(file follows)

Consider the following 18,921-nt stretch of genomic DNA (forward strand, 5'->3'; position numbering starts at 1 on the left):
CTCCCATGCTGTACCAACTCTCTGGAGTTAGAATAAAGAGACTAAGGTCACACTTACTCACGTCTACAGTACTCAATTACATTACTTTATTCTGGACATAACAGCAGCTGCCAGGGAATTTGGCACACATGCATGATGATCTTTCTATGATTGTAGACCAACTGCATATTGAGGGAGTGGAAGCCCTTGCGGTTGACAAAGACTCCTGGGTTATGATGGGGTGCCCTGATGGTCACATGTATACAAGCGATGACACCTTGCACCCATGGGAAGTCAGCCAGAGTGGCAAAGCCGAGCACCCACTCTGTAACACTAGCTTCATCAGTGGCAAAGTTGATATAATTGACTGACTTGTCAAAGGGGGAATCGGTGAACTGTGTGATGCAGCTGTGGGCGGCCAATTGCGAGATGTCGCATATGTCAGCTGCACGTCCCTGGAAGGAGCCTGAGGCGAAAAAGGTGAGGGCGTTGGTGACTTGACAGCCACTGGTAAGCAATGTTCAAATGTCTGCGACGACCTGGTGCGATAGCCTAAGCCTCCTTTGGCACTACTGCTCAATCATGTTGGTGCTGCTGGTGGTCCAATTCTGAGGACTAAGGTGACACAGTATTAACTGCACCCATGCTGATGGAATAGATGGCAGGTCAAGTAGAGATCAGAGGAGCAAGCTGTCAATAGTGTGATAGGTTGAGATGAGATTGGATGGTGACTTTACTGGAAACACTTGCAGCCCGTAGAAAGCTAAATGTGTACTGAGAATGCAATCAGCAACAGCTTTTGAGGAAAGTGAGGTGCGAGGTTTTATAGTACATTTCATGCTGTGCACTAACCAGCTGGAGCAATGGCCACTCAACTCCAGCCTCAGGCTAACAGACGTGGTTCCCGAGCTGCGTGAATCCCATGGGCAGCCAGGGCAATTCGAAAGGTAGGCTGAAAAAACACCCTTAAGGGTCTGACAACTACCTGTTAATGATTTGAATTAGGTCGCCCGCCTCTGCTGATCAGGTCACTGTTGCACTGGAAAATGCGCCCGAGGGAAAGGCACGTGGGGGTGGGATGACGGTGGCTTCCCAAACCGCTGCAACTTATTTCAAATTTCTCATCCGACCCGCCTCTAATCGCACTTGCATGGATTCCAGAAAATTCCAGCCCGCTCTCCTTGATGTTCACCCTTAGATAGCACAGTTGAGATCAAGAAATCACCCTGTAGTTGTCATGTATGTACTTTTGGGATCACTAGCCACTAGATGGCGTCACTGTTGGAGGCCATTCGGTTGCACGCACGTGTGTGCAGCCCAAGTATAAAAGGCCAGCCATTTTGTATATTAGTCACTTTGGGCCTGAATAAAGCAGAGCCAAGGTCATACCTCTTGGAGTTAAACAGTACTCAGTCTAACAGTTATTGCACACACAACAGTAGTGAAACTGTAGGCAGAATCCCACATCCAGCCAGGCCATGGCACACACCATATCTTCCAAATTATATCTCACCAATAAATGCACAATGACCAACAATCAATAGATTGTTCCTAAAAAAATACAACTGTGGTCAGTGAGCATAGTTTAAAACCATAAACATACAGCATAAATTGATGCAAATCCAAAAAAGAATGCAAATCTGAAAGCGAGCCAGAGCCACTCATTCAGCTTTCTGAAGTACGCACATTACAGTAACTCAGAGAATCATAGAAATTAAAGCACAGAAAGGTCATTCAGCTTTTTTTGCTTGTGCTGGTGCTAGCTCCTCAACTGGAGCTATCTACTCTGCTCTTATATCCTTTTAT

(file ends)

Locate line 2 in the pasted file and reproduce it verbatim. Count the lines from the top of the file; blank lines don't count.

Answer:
CTCCCATGCTGTACCAACTCTCTGGAGTTAGAATAAAGAGACTAAGGTCACACTTACTCACGTCTACAGTACTCAATTACATTACTTTATTCTGGACATAACAGCAGCTGCCAGGGAATTTGGCACACATGCATGATGATCTTTCTATGATTGTAGACCAACTGCATATTGAGGGAGTGGAAGCCCTTGCGGTTGACAAAGACTCCTGGGTTATGATGGGGTGCCCTGATGGTCACATGTATACAAGCGATGACACCTTGCACCCATGGGAAGTCAGCCAGAGTGGCAAAGCCGAGCACCCACTCTGTAACACTAGCTTCATCAGTGGCAAAGTTGATATAATTGACTGACTTGTCAAAGGGGGAATCGGTGAACTGTGTGATGCAGCTGTGGGCGGCCAATTGCGAGATGTCGCATATGTCAGCTGCACGTCCCTGGAAGGAGCCTGAGGCGAAAAAGGTGAGGGCGTTGGTGACTTGACAGCCACTGGTAAGCAATGTTCAAATGTCTGCGACGACCTGGTGCGATAGCCTAAGCCTCCTTTGGCACTACTGCTCAATCATGTTGGTGCTGCTGGTGGTCCAATTCTGAGGACTAAGGTGACACAGTATTAACTGCACCCATGCTGATGGAATAGATGGCAGGTCAAGTAGAGATCAGAGGAGCAAGCTGTCAATAGTGTGATAGGTTGAGATGAGATTGGATGGTGACTTTACTGGAAACACTTGCAGCCCGTAGAAAGCTAAATGTGTACTGAGAATGCAATCAGCAACAGCTTTTGAGGAAAGTGAGGTGCGAGGTTTTATAGTACATTTCATGCTGTGCACTAACCAGCTGGAGCAATGGCCACTCAACTCCAGCCTCAGGCTAACAGACGTGGTTCCCGAGCTGCGTGAATCCCATGGGCAGCCAGGGCAATTCGAAAGGTAGGCTGAAAAAACACCCTTAAGGGTCTGACAACTACCTGTTAATGATTTGAATTAGGTCGCCCGCCTCTGCTGATCAGGTCACTGTTGCACTGGAAAATGCGCCCGAGGGAAAGGCACGTGGGGGTGGGATGACGGTGGCTTCCCAAACCGCTGCAACTTATTTCAAATTTCTCATCCGACCCGCCTCTAATCGCACTTGCATGGATTCCAGAAAATTCCAGCCCGCTCTCCTTGATGTTCACCCTTAGATAGCACAGTTGAGATCAAGAAATCACCCTGTAGTTGTCATGTATGTACTTTTGGGATCACTAGCCACTAGATGGCGTCACTGTTGGAGGCCATTCGGTTGCACGCACGTGTGTGCAGCCCAAGTATAAAAGGCCAGCCATTTTGTATATTAGTCACTTTGGGCCTGAATAAAGCAGAGCCAAGGTCATACCTCTTGGAGTTAAACAGTACTCAGTCTAACAGTTATTGCACACACAACAGTAGTGAAACTGTAGGCAGAATCCCACATCCAGCCAGGCCATGGCACACACCATATCTTCCAAATTATATCTCACCAATAAATGCACAATGACCAACAATCAATAGATTGTTCCTAAAAAAATACAACTGTGGTCAGTGAGCATAGTTTAAAACCATAAACATACAGCATAAATTGATGCAAATCCAAAAAAGAATGCAAATCTGAAAGCGAGCCAGAGCCACTCATTCAGCTTTCTGAAGTACGCACATTACAGTAACTCAGAGAATCATAGAAATTAAAGCACAGAAAGGTCATTCAGCTTTTTTTGCTTGTGCTGGTGCTAGCTCCTCAACTGGAGCTATCTACTCTGCTCTTATATCCTTTTAT